It is obvious that since leaving hukumonline.com I have been pretty slack at keeping up-to-date with Indonesian legal developments outside of the specific areas that interest me most. As a result, I missed a Minister of Finance Regulation dated 29 October 2010 (in Indonesian). This regulation deals with the duties payable on goods over a certain value that are brought into Indonesia.
What is interesting about this regulation is that it seems to be targeting passengers and getting them to declare all goods on entry. Yet, the last time I traveled to Indonesia I am sure that I had to fill in a Customs declaration form that listed what I could and could not bring into Indonesia and what values they could be before I had to declare them and pay any duties that were payable on these goods.
Is this a case of gaining on the merry-go-round and then losing on the swing? The government will soon be facing a rather large financial black hole when the Fiscal Tax that Indonesians and other permanent residents paid for leaving Indonesia shores is removed. Is this regulation really a not-so-subtle attempt to fill that hole?
The basic framework for the regulation, No. 188/PMK.04/2010, are Articles 10B(5), 13(2) and 25(3) of the Customs Law (Law No. 10/1995 as amended by Law No. 17/2006) If you contact hukumonline.com they might forward you Indonesian Legal Briefs and Indonesian Law Digests that I wrote on this area many years ago. Generally, ministerial regulations are used to facilitate implementation of provisions in superior laws.
The regulation distinguishes between personal effects and commercial goods. This is done with a view to establishing what duties are payable. Personal effects are defined as any personal goods that do not satisfy the elements of being commercial goods.
In essence, anyone that must declare personal effects or commercial goods that they are importing / bringing into Indonesia are to do so. They have up to 30 days prior to the date of arrival or 60 days from the date of arrival to do so. There are some variations in specific circumstances for these time limits. For passengers of an airline this can be done on the day of arrival.
The regulation stipulates in Article 8 that the duty free limits are USD 250 for individuals and USD 1000 for families. For any value over these limits duty is payable. Additionally, it is permissible to import 200 cigarettes, 25 cigars, 100 grams of tobacco and 1 litre of alcohol. As I recall, this is pretty much as it was when I last landed in Jakarta. The duty free limits for cabin crew and airline staff, presumably on official duties, are less than for other individuals.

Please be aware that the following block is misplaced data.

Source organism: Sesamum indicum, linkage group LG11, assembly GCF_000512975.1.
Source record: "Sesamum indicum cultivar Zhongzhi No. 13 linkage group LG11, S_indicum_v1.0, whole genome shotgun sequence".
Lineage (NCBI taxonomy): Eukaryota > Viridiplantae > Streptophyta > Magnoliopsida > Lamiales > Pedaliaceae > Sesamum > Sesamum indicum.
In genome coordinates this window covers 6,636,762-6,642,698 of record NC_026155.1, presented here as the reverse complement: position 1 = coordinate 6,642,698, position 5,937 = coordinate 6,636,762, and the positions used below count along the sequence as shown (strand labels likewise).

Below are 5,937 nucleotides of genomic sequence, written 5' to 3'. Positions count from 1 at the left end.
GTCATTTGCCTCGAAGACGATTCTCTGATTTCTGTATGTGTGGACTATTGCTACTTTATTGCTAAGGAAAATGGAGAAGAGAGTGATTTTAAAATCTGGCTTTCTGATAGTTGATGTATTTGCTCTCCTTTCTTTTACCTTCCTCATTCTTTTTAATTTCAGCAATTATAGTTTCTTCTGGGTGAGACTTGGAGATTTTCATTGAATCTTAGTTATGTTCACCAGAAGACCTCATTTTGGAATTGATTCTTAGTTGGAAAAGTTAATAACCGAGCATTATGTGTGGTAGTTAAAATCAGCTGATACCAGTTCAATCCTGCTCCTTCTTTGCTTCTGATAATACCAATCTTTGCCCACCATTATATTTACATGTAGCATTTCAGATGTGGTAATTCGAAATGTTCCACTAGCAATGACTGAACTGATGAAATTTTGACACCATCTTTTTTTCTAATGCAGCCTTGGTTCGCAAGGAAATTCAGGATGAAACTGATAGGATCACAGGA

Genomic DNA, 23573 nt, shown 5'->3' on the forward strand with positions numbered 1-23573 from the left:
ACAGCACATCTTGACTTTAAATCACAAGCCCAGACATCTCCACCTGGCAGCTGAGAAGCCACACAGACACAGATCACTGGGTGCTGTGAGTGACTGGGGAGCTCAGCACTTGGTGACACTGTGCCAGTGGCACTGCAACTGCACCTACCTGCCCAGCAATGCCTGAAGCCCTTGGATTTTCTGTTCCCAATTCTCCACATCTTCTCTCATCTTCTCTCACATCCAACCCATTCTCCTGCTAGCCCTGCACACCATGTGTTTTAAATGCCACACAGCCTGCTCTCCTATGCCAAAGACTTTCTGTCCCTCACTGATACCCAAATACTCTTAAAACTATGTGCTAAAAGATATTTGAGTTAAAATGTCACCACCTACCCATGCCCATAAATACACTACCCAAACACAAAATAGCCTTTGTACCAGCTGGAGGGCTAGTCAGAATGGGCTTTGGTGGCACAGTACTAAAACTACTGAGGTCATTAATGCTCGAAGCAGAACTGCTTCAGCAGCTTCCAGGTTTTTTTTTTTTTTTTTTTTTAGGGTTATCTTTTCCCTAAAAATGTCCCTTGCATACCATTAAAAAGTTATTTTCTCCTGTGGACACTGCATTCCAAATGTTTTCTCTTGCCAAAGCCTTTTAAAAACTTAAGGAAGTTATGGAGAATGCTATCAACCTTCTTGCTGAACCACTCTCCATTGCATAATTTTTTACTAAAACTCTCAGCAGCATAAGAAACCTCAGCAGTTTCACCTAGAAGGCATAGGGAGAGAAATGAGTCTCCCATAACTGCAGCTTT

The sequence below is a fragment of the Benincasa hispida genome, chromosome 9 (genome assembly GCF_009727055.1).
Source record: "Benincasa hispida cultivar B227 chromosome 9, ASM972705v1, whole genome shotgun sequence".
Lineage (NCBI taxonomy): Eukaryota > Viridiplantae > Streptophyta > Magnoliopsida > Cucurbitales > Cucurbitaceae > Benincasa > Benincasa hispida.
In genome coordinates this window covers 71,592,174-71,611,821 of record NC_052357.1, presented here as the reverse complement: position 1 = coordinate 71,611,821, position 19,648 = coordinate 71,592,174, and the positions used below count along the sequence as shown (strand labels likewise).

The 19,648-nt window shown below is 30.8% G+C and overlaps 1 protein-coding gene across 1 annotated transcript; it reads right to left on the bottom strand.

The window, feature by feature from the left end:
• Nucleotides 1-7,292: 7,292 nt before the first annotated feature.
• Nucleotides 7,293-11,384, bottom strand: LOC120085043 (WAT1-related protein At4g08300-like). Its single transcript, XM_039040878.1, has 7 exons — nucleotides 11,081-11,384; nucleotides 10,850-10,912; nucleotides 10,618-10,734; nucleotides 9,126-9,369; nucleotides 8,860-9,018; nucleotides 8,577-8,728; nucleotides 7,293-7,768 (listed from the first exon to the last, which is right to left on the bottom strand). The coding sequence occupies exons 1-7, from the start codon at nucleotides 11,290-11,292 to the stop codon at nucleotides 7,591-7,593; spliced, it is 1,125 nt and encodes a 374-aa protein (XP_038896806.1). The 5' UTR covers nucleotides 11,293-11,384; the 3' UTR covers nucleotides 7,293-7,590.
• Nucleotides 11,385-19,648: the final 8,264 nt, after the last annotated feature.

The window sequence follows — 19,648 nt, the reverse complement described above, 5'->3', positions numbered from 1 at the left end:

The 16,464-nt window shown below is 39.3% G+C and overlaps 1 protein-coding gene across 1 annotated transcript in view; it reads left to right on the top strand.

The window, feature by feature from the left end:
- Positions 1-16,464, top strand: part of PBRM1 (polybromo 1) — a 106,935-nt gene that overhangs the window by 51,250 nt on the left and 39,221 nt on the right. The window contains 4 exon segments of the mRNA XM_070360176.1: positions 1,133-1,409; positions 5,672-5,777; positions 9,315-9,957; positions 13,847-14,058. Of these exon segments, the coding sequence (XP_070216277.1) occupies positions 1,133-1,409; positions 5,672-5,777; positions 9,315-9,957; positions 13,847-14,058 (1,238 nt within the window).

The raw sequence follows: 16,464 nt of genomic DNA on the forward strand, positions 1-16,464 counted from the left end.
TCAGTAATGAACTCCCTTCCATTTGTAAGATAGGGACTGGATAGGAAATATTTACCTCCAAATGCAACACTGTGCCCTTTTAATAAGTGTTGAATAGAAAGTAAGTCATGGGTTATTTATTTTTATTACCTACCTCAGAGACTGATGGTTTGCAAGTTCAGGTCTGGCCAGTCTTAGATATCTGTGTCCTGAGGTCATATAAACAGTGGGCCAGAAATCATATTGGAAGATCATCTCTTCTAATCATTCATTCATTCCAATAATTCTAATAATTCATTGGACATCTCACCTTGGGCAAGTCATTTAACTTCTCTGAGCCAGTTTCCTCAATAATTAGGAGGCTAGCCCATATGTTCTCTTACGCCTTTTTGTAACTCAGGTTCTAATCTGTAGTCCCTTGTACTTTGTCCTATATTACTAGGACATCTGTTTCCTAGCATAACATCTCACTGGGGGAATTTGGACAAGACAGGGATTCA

The system is continues to be a red line (declaring goods) and green line (nothing to declare). The regulation lists in Article 13 all the goods that must be declared irrespective of value and sets a limit on cash that may be carried. The cash limit is IDR 100 million or the equivalent in foreign currency. Where a Customs Officer has any suspicions about a passenger, then that Customs Officer is entitled to conduct a physical inspection of the passengers personal effects. In the event the physical inspection uncovers goods that have not been declared, then the passenger / owner of those goods is required to pay the duty that is due. Receipts for any duties paid must be provided to the passenger paying them.
As far as I can tell the regulation does not expressly provide exceptions for goods that have been owned for more than 12 months. I will need to go and check associated regulations to determine this (I have not downloaded them onto my current laptop). However, off the top of my head I recall that there exceptions applied to goods that had been owned for more than 12 months.
For example, if you were an Indonesian student going to study in a foreign university and took your laptop with you. When you returned in 12, 18, 24, or 36 months time with the same laptop there was no need to declare this as a personal effect that was subject to duty.
An article from Kompas (in Indonesian) that includes some comments from the Director General of Customs at the Ministry of Finance does not provide any insight on this front. The example provided only suggests that a camera that is valued at USD 300 will be subject to duty on the USD 50 that exceeds the USD 250 duty free limit. Unfortunately, the Director General does not note any exception for second-hand goods or goods that have been owned for more than 12 months.
If I find anything relevant to a better understanding of what is subject to duty, outside of what I have noted here, I will post it as a postscript.
The regulation comes into force on 1 January 2011.